I-TEAM: Takoda Collins-inspired bill heads to the Governor for his signature

COLUMBUS — Both the Ohio Senate and House passed an amended version of the Takoda Collins-inspired bill Wednesday that would reform the state’s child welfare program if the Governor signs it, which is something he’s expected to do.

House Bill 4 was drafted by Rep. Phil Plummer (R-Dayton) following News Center 7′s I-Team reports involving the murder of Takoda Collins at the hands of his father Al McLean. Two others, McLean’s girlfriend Amanda Hinze, and her sister, Jennifer Ebert are locked up for knowing about the abuse and doing nothing to stop it.

>> ‘What you did was pure evil’ Father, 2 others sentenced for the death of Takoda Collins

“First of all, your reporting was very impactful. It makes a difference. Bringing all the facts out,” Gov. Mike DeWine told News Center 7′s John Bedell in a one-on-one interview in December. “I support the bill. It’s a good bill. I will sign it. And we’re anxious to set it become law.”

Plummer, the former Sheriff in Montgomery County, said WHIO’s reporting on system failures prompted him to take action in 2019.

“This legislation works to prevent any cases from failing through the cracks,” Plummer said after Wednesday’s passage. “House Bill 4 helps prevent any vital information from being lost and through a collaborative effort of all agencies, including law enforcement, we can help improve the outcome for children in dire need of help.”

The bill passed the House in June initially and sat in the Senate until a vote today on an amended version of the bill. Senators approved the bill in a unanimous vote Wednesday afternoon and soon after the House held a vote on the amended bill. The House passed it 87-3, sending it to DeWine for his signature.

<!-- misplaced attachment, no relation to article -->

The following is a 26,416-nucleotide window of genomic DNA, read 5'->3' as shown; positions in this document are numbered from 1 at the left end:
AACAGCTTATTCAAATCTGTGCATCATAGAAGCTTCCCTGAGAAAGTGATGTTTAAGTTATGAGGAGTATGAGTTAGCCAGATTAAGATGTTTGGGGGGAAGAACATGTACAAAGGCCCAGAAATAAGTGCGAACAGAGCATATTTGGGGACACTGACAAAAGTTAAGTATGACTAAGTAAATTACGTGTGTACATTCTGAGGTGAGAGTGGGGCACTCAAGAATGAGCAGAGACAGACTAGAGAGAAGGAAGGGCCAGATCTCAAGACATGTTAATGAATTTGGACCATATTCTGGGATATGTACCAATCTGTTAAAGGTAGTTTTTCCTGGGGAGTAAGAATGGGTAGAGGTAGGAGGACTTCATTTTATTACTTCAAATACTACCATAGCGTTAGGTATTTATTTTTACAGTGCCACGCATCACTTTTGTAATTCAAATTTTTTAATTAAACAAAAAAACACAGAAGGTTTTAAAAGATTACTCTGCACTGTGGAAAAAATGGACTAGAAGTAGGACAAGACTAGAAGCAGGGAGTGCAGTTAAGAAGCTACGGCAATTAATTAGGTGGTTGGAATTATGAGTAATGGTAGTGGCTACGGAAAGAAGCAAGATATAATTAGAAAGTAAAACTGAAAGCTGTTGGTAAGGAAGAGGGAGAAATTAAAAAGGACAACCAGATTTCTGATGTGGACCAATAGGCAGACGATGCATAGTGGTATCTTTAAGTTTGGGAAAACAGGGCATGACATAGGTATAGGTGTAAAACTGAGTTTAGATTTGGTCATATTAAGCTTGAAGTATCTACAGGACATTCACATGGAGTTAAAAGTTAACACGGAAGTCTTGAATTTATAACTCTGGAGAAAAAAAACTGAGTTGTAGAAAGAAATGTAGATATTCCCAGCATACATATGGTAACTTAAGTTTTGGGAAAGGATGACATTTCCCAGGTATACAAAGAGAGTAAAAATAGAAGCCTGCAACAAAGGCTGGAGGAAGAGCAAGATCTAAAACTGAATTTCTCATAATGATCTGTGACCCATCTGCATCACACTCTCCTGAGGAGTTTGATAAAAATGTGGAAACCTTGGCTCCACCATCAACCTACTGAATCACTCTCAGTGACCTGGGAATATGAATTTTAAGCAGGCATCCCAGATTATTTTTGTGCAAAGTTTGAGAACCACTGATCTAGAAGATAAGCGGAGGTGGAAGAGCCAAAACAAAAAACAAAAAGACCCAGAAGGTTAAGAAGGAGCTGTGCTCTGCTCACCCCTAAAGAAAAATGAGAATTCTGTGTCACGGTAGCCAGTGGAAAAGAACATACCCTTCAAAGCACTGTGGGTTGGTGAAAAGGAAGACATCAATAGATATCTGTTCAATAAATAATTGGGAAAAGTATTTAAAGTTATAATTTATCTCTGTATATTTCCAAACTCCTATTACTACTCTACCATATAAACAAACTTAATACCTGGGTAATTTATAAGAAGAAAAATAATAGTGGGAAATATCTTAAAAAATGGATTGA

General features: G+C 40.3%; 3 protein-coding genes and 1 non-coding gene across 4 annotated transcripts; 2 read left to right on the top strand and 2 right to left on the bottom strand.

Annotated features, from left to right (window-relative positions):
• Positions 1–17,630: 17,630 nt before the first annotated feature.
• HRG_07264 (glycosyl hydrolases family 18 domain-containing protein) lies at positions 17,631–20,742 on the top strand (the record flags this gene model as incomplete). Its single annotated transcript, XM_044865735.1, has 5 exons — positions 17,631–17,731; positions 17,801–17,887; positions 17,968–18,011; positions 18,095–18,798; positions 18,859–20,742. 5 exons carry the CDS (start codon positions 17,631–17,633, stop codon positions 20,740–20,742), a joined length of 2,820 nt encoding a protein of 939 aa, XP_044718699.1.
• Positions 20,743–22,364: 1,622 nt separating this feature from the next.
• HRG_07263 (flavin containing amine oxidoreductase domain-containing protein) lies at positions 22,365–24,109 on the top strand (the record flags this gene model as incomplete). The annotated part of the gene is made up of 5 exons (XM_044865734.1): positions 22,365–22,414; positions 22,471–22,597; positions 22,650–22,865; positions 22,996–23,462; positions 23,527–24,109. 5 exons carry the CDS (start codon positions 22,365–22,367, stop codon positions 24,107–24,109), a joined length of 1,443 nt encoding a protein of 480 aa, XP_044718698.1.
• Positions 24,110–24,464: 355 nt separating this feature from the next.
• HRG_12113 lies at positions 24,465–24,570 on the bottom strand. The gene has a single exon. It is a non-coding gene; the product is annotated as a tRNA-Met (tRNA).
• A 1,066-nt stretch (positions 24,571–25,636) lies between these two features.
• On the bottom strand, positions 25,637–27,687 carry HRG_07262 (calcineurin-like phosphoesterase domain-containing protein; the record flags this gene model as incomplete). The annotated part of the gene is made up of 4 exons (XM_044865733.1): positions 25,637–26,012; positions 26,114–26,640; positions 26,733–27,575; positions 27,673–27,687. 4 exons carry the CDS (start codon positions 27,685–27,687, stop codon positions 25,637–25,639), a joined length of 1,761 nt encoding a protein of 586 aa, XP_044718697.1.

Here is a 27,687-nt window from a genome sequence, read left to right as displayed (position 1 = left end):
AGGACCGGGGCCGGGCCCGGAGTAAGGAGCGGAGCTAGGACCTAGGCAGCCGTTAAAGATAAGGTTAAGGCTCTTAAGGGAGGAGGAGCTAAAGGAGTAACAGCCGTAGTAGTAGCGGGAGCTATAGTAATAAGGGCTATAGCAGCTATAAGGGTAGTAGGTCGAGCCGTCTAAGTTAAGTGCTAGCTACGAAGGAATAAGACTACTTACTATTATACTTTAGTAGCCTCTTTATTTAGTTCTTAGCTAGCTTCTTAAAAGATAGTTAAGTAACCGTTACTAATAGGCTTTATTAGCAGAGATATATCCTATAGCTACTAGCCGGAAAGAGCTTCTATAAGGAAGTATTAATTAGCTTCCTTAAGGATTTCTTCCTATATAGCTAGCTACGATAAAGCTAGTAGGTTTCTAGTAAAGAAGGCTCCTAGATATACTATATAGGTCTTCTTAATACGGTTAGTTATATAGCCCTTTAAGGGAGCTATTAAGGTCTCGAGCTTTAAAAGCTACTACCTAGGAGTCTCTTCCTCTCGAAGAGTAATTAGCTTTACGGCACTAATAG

Plummer’s bill calls for the creation of an ombudsman to investigate cases like Collins’ and keep them from falling through the cracks. An ombudsman is an official appointed to investigate people’s complaints against, in this case, public authorities.

In Collins’ case, there was no go-to outside agency.

>> I-Team: Lack of communication may have led to system failure in Takoda Collins’ death

The amendments made in the bill included creating two ombudsman positions; a family ombudsman to investigate complaints made by adults, and a youth ombudsman to investigate complaints made by children and to advocate for the best interests of kids involved in concerns investigated by that office.

Under the plan, the Governor would appoint people to both positions. The bill also would require the ombudsman’s office to provide an annual report to the Ohio Youth Advisory Board. That board would then give an evaluation of the report to the Governor.

As the I-Team has previously reported, multiple agencies involved in Collins’ child welfare case did not communicate as they should have and were allowed to under the law. That led to missed opportunities to save Collins in the system responsible for protecting children in danger.

The bill also requires those public agencies to share information.

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